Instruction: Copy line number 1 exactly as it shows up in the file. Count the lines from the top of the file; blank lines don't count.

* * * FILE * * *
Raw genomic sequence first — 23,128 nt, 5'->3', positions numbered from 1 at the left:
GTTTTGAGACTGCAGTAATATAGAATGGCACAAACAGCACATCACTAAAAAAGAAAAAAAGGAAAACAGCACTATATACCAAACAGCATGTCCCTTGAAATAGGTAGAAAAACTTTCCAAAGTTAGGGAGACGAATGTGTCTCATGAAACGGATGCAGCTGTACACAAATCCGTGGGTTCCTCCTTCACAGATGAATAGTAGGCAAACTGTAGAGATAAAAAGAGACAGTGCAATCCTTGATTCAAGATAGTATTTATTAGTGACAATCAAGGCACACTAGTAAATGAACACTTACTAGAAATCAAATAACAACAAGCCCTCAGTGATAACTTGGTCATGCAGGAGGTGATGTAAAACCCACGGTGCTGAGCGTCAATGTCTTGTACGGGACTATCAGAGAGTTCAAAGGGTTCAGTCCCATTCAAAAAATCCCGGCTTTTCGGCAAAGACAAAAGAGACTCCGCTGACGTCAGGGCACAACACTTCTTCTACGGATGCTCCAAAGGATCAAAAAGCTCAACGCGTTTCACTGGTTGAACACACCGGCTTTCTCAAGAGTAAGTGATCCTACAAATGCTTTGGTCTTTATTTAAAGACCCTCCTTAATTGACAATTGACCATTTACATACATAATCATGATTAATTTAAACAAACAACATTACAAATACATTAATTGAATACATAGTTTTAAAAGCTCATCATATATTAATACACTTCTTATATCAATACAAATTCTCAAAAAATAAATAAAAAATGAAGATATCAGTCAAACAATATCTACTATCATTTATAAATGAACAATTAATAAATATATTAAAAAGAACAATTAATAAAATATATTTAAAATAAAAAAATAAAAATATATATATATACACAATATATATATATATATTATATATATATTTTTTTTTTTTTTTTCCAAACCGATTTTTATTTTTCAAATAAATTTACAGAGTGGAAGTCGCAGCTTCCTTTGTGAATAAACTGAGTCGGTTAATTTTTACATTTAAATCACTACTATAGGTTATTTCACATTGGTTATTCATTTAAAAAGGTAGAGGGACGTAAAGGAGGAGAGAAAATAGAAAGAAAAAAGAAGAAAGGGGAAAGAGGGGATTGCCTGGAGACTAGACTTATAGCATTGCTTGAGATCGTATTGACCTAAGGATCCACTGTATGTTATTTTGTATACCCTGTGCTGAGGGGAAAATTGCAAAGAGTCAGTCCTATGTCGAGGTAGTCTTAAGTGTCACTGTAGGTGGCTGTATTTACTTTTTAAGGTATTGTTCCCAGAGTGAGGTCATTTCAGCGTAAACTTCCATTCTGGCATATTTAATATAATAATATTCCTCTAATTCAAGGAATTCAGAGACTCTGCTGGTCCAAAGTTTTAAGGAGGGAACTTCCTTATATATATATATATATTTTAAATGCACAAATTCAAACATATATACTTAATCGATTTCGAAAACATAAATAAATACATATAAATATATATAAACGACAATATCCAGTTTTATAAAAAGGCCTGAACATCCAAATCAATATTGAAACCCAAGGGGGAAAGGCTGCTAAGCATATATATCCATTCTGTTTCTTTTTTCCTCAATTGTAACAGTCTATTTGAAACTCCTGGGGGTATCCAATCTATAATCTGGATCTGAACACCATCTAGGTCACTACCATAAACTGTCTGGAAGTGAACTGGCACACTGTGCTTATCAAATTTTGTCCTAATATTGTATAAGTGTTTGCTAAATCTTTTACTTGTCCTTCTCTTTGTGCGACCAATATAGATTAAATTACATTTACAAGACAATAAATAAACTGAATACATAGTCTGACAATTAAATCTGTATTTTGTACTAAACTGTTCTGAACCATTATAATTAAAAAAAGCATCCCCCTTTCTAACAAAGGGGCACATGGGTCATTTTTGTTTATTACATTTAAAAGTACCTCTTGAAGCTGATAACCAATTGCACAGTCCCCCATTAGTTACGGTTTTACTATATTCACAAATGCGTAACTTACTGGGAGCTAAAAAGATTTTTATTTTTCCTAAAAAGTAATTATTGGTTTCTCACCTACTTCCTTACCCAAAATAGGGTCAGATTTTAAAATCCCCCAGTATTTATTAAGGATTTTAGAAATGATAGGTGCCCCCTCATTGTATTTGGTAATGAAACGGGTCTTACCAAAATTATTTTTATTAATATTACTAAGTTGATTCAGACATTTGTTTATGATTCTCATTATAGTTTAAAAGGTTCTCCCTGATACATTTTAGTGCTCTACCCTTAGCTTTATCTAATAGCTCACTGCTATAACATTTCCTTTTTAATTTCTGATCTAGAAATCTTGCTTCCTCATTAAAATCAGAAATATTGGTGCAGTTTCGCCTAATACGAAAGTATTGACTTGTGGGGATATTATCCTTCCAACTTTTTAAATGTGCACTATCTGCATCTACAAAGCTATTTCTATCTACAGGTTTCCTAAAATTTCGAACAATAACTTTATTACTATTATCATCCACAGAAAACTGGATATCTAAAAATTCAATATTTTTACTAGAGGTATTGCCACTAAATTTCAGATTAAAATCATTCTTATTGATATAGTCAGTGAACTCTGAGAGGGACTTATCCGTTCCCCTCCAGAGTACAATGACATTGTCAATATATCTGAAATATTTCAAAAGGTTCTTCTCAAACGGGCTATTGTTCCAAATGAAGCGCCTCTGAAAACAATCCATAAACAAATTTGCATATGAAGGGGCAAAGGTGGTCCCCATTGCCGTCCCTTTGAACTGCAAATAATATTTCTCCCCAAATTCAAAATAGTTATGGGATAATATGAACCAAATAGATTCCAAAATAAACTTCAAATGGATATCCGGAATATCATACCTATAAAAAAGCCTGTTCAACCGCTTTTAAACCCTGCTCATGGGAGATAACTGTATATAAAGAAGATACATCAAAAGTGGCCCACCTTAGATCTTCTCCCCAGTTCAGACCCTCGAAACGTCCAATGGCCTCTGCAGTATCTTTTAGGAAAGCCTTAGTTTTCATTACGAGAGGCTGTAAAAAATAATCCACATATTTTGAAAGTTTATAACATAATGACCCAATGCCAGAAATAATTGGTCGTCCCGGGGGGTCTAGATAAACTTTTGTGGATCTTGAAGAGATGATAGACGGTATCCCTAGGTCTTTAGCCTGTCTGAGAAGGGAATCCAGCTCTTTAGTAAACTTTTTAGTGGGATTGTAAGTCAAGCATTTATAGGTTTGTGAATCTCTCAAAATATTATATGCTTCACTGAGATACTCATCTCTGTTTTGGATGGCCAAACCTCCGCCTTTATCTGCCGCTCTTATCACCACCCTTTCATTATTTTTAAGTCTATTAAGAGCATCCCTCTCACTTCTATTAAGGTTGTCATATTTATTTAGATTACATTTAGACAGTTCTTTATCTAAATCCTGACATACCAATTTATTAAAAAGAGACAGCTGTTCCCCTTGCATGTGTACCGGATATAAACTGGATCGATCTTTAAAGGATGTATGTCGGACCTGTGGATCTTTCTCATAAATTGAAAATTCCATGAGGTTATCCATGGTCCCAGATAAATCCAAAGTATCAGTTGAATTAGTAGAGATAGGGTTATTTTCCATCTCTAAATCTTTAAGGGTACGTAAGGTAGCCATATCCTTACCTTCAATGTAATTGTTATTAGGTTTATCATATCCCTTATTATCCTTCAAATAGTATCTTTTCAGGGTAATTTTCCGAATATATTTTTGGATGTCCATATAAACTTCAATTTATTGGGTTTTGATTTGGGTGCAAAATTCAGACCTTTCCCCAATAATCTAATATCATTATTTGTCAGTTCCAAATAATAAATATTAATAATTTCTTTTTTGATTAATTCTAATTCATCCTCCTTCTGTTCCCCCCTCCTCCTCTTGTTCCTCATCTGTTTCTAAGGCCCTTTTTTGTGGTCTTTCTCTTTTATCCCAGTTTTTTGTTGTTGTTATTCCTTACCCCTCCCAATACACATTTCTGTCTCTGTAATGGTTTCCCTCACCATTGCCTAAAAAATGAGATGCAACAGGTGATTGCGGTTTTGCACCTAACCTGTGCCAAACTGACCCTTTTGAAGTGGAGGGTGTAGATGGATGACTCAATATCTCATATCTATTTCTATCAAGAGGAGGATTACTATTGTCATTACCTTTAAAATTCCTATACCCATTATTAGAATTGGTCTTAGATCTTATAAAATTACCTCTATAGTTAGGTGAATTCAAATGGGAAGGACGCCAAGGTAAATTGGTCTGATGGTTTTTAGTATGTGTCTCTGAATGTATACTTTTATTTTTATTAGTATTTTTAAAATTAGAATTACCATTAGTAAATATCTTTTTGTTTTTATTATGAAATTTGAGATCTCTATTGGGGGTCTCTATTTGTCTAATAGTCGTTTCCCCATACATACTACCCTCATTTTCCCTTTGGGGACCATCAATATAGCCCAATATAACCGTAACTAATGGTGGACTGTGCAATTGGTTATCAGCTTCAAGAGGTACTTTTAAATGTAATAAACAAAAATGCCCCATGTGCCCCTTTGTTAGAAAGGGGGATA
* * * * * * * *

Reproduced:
Raw genomic sequence first — 23,128 nt, 5'->3', positions numbered from 1 at the left: